Turkish Lira is about to close this week’s trading in Istanbul, at 8.8750-88 vs the American dollar. Premature rate cuts, a sell-off by Foreign Financial Investors and signs of a new dispute with US regarding Russian made S-400’s, drive currency weakness, which is almost certain to become irreversible over winter months.
According to Reuters “ The lira, prone to abrupt depreciations and an emerging markets laggard for several years, weakened beyond a previous record…. bringing its loss this year to more than 16%.
Economists have attributed the currency’s decline this month to dovish messages by Central Bank Governor Sahap Kavcioglu and the 100 basis-point rate cut which provided stimulus long sought by Erdogan despite inflation reaching 19.25% last month.
However, Kavcioglu was quoted as saying on Monday the reason for most of the lira’s depreciation this month was statements by the U.S. Federal Reserve, adding there were no grounds for the currency to see further sharp falls”.
Central Bank (CBT) head Kavcioglu has no independence from President Erdogan, who demands lower rates to stimulate the economy. CBT will oblige, cutting policy rates from 18% to 15% by New Year or thenabouts, boosting inflationary pressures and reducing carry on the exchange rate.
Erdogan risking another sanctions battle with US Congress
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Financial Times, covering Erdogan’s visit to Putin in Sochi, reflects the common viewpoint among Turkish analysts: Erdogan continues his dangerous belly dance between two Superpowers.
“Turkey could work with Russia to develop jet engines, warplanes and space technology, Recep Tayyip Erdogan has said as he signaled deeper co-operation with Moscow after meeting Vladimir Putin.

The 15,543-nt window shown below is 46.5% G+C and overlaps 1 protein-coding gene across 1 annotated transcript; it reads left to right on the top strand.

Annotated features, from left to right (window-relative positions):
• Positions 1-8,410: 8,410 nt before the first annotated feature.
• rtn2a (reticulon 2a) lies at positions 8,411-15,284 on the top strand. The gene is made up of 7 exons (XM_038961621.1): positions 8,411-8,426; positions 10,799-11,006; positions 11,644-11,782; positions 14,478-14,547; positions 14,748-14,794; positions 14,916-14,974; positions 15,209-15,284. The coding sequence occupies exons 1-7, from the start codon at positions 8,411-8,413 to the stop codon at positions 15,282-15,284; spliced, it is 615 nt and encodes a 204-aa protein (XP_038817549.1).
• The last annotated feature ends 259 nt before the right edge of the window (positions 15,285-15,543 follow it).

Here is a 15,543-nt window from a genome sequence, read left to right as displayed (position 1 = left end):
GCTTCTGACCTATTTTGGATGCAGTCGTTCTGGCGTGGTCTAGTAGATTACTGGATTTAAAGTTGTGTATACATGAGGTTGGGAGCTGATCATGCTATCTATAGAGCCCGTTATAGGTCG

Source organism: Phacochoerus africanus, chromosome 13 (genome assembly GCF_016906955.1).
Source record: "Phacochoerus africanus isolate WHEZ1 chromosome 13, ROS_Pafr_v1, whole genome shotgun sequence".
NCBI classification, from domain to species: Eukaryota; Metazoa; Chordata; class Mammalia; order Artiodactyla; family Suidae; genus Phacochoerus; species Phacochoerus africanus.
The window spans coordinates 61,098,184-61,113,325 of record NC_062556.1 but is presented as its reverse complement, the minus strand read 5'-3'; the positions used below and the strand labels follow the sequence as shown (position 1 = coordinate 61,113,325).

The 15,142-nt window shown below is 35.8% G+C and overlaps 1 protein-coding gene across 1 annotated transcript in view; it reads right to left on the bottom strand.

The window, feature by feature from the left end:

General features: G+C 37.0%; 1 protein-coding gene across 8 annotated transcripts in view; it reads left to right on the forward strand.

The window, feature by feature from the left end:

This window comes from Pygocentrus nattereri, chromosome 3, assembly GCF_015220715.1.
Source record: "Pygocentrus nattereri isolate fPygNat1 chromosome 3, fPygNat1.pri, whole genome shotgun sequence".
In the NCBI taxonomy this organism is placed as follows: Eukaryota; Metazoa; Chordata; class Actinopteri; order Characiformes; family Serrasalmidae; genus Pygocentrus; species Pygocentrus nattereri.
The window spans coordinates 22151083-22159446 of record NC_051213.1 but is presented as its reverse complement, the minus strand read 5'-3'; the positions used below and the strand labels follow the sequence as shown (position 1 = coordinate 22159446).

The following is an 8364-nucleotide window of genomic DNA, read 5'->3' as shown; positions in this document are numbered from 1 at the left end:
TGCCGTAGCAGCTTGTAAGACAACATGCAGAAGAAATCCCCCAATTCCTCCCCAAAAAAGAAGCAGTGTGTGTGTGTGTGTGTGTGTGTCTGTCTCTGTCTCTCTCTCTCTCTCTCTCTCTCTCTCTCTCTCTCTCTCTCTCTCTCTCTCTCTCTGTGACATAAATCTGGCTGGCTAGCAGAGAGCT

In comments likely to alarm his nation’s NATO allies, Turkey’s president said that he and his Russian counterpart used a “sincere and productive” meeting in the Black Sea resort of Sochi on Wednesday to discuss possible joint defense and security projects, including building further Russian nuclear reactors in Turkey”.
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Turkey is unlikely to finalize orders for additional Russian made high-tech military gadgets soon, but Erdogan’s defiance of NATO discipline is very probably to raise the ire of the US Congress. Even news of Congress priming for new CAATSA sanctions on Turkey could undermine the exchange rate, by pushing residents savers away from TL to gold and FX deposits.
BoP outlook dim
Turkey’s August trade deficit narrowed to $4.26 billion last month, the Turkish Statistical Institute said on Thursday, almost flat vs 2021 July. With August tourist income impaired due to forest fires, Turkey will witness a widening current account gap as 2021 advances. As tourists leave for winter, the rally in gas, oil and coal prices is exerting pressure on the TL, too. It is not clear how much the energy bill will rise in the winter, but from a currency valuation perspective, this is not the main problem. The administration will have to reflect some of the input price surge to producers and consumers, inevitably raising headline inflation.
Turks may have short memories, but the rich who control more than 50% of the deposit base will remember “the Horrible ‘90s” when currency depreciation begat inflation, creating a vicious spiral.
Already, many large investment banks and Turkish brokers are updating their year-end dollar/TL forecasts. The consensus, as I see it, is rising from TL9.00 vs dollar, to 9.25-9.50 range.
TL is yet to see a bottom and the slide could turn into an economic calamity, if Erdogan insists on foolish economic and diplomatic ventures which destroy confidence first in the country, then in financial markets.
By Atilla Yesilada, Editor, Country Consultant for Global Source Partners
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